Alun Wyn Jones' last act as Lions captain left a real impression on Conor Murray 2 months ago

Alun Wyn Jones' last act as Lions captain left a real impression on Conor Murray

"I hit the odd ruck!"

Conor Murray took the lead from the Welsh boys in the British & Irish Lions squad, on Saturday, and gave Alun Wyn Jones his space.

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The four-time Lion only lasted seven minutes of his fourth tour and dislocated his shoulder after an awkward landing, when he was cleared out of a ruck. In truth, it looked innocuous enough, but Jones not getting back to his feet immediately told you all you needed to know. This was bad.

He walked gingerly from the Murrayfield pitch and, by full-time, it was accepted that the tour captain - and only remaining player from the 2009 tour to South Africa - would be going no further.

Lions head coach Warren Gatland interrupted his emergency planning session, with his fellow coaches, to pick a new captain as he had media duties to attend to. Once they were done, there was a brief chat and the coaches backed Gatland's choice to take over - Conor Murray.

Sitting in his first press briefing as Lions captain, Murray recalled the moment Gatland approached him with the offer:

"Obviously the lads were delighted to get up and running, especially the debutants getting a run-out and a win was a massive positive. But there was sadness lingering because of the two boys.

"It was a strange atmosphere, obviously. Warren came up to me before we had our caps ceremony and asked me did I want to take over as tour captain; massive honour. I answered straightaway - ‘Yes, it would be brilliant.’

"I think I’ve answered quite quickly because I know quite a few lads in the group and the new set-up is really strong, we’re tight already. People are leading as players already themselves. Hopefully it’s something we can lead into smoothly and carry on from where Alun left us."

Murray said, off the top of his head, that Rory Best, Paul O'Connell and Peter O'Mahony have all been inspirational captains to play under. He knows, though, that he has been selected because of a something Gatland has seen in him, and clearly likes. To that end, there will be no changing the wheel.

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"You’re chosen because of what you do already and I don’t want to try and become someone different, trying to force things that aren’t that natural to you," he said. "I think it’s really important that I focus on that and hopefully lead by what I’m doing."

Asked if there had been much talk between himself and Jones, Murray admitted it had been brief, on Saturday, but there was a chat on the morning before the Lions flew out to South Africa.

"Obviously a lot was going on with Alun on Saturday evening but on Sunday morning I caught up with him for a couple of minutes... He said, ‘Just be yourself. You’ve been doing it all along over the past two tours. Just continue that.’ He gave me a pat on the shoulder and said he had full faith in me.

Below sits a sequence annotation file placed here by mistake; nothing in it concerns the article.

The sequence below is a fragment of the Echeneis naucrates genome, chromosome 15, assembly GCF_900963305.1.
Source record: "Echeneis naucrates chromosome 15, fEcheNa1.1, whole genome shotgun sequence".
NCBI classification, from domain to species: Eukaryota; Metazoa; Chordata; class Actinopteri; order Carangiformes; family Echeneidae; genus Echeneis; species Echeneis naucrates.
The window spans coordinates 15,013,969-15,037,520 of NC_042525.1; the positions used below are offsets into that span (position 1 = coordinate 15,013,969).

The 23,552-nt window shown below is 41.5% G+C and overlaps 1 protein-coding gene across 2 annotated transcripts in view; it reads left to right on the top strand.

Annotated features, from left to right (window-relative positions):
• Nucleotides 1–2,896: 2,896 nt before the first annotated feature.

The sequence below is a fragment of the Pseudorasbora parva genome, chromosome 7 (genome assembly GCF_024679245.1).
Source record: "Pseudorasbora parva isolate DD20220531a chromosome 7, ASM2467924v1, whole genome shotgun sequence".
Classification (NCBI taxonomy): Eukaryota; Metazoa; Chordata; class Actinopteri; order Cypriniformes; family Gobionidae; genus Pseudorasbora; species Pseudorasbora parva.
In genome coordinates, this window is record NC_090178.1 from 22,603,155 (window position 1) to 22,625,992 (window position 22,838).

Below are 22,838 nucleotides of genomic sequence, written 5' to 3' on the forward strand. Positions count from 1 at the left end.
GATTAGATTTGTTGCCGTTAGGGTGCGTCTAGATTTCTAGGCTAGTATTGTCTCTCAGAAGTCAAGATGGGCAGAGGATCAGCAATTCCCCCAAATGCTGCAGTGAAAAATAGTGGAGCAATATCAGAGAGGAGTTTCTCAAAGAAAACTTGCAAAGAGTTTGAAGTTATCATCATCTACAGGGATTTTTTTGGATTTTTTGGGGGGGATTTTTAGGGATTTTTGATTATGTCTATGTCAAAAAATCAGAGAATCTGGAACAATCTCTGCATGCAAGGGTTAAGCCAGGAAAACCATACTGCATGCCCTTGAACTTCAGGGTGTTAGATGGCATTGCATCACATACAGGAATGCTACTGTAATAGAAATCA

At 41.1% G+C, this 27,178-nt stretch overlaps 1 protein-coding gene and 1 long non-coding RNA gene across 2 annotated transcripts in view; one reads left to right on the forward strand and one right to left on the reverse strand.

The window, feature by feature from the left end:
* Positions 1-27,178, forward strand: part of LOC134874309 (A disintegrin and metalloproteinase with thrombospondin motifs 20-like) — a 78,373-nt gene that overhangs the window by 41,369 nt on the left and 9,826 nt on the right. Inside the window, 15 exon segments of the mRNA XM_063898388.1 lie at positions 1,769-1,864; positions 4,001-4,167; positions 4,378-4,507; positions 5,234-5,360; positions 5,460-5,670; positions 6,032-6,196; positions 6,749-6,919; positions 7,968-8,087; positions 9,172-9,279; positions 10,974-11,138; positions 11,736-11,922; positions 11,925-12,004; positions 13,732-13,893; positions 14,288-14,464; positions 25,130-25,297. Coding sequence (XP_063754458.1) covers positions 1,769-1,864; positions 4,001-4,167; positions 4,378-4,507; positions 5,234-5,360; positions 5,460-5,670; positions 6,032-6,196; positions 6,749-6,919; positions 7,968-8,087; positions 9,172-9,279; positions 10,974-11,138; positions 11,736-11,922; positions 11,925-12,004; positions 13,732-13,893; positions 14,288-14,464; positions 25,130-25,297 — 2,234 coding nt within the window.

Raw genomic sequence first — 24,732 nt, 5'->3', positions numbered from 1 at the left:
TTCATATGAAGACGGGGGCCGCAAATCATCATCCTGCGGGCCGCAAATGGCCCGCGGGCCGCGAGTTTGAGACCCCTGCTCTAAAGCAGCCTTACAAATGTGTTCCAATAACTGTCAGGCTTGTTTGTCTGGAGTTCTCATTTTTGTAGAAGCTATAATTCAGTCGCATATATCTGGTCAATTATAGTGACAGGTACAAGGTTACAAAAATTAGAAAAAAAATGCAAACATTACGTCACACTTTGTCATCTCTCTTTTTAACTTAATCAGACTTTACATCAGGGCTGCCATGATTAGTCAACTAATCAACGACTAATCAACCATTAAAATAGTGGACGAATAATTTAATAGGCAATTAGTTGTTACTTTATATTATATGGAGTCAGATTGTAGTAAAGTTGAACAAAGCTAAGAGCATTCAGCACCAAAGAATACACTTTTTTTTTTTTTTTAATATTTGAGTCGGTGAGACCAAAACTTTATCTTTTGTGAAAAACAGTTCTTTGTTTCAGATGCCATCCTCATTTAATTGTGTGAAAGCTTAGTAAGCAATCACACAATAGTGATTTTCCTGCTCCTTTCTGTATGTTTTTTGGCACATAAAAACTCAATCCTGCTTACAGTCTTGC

"Again, he was another guy who said he was at the end of the phone if anything crops up and his words are really important to me. He’s been brilliant for the first two weeks in setting the tone in training, just by his actions in training. He was beating everyone to the next drill and just being himself in the way he’s led for years and years. So, he’s another guy that I call on hopefully."

Jones is known for leading by example in training and, as a scrumhalf, Murray was asked how he could do likewise, leading to him remarking that he has been known to hit a ruck or two.

He also spoke of Jones' final act as 2021 tour captain, and how it left an impression on him.

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Not long before it was announced to the rugby world that the Munster No.9 would be taking over from his as Lions captain, Jones performed his last act in the role - presenting Lions caps to the players that had made their debut in the win over Japan.

"Al was really good," said Murray. "He got up and presented the lads with their first caps and put on a really brave face on Saturday evening which was really admirable given he had got such pretty bad news.”

"It was a bit of a mix, do you know what I mean? You can see from his point of view that he mightn’t want to chat too much. No-one is trying to make him feel any better, it is what it is. It was a really unfortunate thing that happened. If it was me, you’d deal with it in your own head over time. I think lads were really respectful.

"But he was around the team room, he was chatting, he was enjoying the win and people getting off the mark with the Lions."

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Considering that Jones was well aware he was heading back to Wales, that his tour was over and his replacement [Adam Beard] had already been notified of a call-up, he would have been forgiven if he had left the ceremony to the coaches, or another senior player.

That is not what a leader does, however.

Jones had taken to the field with those men, only hours earlier, and had vowed to back them to a hilt. Even though his tour was over, he still had a job to do and achievements to honour.

Murray, watching on, was already taking note.

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